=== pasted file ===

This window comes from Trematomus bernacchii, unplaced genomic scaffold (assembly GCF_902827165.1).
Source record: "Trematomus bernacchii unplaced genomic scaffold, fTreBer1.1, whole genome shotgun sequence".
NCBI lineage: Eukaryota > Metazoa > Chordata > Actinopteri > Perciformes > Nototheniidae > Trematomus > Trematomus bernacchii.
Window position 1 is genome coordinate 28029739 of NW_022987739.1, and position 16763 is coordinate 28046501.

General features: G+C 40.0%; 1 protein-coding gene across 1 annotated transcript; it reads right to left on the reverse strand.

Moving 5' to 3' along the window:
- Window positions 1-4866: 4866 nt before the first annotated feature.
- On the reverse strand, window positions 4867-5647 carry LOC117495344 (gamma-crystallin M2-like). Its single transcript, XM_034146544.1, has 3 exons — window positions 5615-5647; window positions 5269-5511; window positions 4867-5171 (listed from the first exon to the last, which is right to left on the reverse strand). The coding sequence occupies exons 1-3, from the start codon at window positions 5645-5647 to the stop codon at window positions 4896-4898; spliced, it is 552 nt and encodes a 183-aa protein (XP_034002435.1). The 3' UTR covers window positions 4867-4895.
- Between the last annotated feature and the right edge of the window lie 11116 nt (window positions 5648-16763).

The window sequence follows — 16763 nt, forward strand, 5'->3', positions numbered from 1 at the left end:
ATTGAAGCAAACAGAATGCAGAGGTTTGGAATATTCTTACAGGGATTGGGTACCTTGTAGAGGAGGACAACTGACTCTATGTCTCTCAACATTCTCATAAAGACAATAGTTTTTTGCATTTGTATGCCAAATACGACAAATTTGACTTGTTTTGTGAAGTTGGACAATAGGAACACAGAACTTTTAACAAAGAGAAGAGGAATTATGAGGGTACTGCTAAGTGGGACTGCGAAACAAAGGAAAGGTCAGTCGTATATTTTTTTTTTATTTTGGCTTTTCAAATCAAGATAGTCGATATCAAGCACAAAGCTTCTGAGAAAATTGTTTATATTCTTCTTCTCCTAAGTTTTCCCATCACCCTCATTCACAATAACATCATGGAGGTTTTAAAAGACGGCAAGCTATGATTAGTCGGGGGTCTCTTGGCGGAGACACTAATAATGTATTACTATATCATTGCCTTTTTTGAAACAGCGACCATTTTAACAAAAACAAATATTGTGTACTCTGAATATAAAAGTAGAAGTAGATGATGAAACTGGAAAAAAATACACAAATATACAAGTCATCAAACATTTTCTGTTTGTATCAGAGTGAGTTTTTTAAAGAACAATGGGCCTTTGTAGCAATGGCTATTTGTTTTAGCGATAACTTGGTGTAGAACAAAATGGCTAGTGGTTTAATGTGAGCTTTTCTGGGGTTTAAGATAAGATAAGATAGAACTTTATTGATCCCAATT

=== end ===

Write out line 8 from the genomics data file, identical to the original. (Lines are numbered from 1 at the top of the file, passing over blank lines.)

- On the reverse strand, window positions 4867-5647 carry LOC117495344 (gamma-crystallin M2-like). Its single transcript, XM_034146544.1, has 3 exons — window positions 5615-5647; window positions 5269-5511; window positions 4867-5171 (listed from the first exon to the last, which is right to left on the reverse strand). The coding sequence occupies exons 1-3, from the start codon at window positions 5645-5647 to the stop codon at window positions 4896-4898; spliced, it is 552 nt and encodes a 183-aa protein (XP_034002435.1). The 3' UTR covers window positions 4867-4895.